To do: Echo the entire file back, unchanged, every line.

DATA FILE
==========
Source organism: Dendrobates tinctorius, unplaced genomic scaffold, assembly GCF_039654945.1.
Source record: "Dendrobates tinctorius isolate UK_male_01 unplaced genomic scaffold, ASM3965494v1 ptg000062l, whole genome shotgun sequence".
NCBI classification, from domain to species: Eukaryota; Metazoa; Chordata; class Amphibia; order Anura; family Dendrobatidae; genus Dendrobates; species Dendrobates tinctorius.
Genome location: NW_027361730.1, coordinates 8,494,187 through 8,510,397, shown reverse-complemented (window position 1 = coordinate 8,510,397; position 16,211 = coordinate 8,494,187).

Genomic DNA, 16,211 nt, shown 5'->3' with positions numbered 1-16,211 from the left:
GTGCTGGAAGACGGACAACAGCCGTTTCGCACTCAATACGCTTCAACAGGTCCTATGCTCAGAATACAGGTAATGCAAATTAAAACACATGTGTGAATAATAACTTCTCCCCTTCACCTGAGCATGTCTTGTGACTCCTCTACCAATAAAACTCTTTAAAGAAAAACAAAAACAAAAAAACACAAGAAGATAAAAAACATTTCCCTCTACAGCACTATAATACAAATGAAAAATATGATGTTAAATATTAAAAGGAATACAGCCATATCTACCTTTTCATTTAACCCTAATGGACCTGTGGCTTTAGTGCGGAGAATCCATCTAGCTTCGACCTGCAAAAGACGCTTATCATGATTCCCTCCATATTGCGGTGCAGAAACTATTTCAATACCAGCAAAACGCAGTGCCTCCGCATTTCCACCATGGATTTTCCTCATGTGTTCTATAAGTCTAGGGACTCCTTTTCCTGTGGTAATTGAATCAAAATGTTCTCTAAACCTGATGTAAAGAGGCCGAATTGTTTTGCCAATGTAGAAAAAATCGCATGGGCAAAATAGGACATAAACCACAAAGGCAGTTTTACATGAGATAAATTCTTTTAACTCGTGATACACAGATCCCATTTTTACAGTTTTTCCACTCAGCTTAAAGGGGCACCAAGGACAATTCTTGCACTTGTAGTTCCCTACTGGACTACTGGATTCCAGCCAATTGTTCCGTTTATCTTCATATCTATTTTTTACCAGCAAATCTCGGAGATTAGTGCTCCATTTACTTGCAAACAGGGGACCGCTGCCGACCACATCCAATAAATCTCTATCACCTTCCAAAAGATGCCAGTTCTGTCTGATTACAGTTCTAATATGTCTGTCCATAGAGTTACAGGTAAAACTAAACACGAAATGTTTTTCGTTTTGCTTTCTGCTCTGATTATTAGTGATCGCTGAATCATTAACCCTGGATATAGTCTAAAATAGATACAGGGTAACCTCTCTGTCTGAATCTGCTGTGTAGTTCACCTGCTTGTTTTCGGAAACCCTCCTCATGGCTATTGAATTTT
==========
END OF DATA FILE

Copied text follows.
Source organism: Dendrobates tinctorius, unplaced genomic scaffold, assembly GCF_039654945.1.
Source record: "Dendrobates tinctorius isolate UK_male_01 unplaced genomic scaffold, ASM3965494v1 ptg000062l, whole genome shotgun sequence".
NCBI classification, from domain to species: Eukaryota; Metazoa; Chordata; class Amphibia; order Anura; family Dendrobatidae; genus Dendrobates; species Dendrobates tinctorius.
Genome location: NW_027361730.1, coordinates 8,494,187 through 8,510,397, shown reverse-complemented (window position 1 = coordinate 8,510,397; position 16,211 = coordinate 8,494,187).

Genomic DNA, 16,211 nt, shown 5'->3' with positions numbered 1-16,211 from the left:
GTGCTGGAAGACGGACAACAGCCGTTTCGCACTCAATACGCTTCAACAGGTCCTATGCTCAGAATACAGGTAATGCAAATTAAAACACATGTGTGAATAATAACTTCTCCCCTTCACCTGAGCATGTCTTGTGACTCCTCTACCAATAAAACTCTTTAAAGAAAAACAAAAACAAAAAAACACAAGAAGATAAAAAACATTTCCCTCTACAGCACTATAATACAAATGAAAAATATGATGTTAAATATTAAAAGGAATACAGCCATATCTACCTTTTCATTTAACCCTAATGGACCTGTGGCTTTAGTGCGGAGAATCCATCTAGCTTCGACCTGCAAAAGACGCTTATCATGATTCCCTCCATATTGCGGTGCAGAAACTATTTCAATACCAGCAAAACGCAGTGCCTCCGCATTTCCACCATGGATTTTCCTCATGTGTTCTATAAGTCTAGGGACTCCTTTTCCTGTGGTAATTGAATCAAAATGTTCTCTAAACCTGATGTAAAGAGGCCGAATTGTTTTGCCAATGTAGAAAAAATCGCATGGGCAAAATAGGACATAAACCACAAAGGCAGTTTTACATGAGATAAATTCTTTTAACTCGTGATACACAGATCCCATTTTTACAGTTTTTCCACTCAGCTTAAAGGGGCACCAAGGACAATTCTTGCACTTGTAGTTCCCTACTGGACTACTGGATTCCAGCCAATTGTTCCGTTTATCTTCATATCTATTTTTTACCAGCAAATCTCGGAGATTAGTGCTCCATTTACTTGCAAACAGGGGACCGCTGCCGACCACATCCAATAAATCTCTATCACCTTCCAAAAGATGCCAGTTCTGTCTGATTACAGTTCTAATATGTCTGTCCATAGAGTTACAGGTAAAACTAAACACGAAATGTTTTTCGTTTTGCTTTCTGCTCTGATTATTAGTGATCGCTGAATCATTAACCCTGGATATAGTCTAAAATAGATACAGGGTAACCTCTCTGTCTGAATCTGCTGTGTAGTTCACCTGCTTGTTTTCGGAAACCCTCCTCATGGCTATTGAATTTT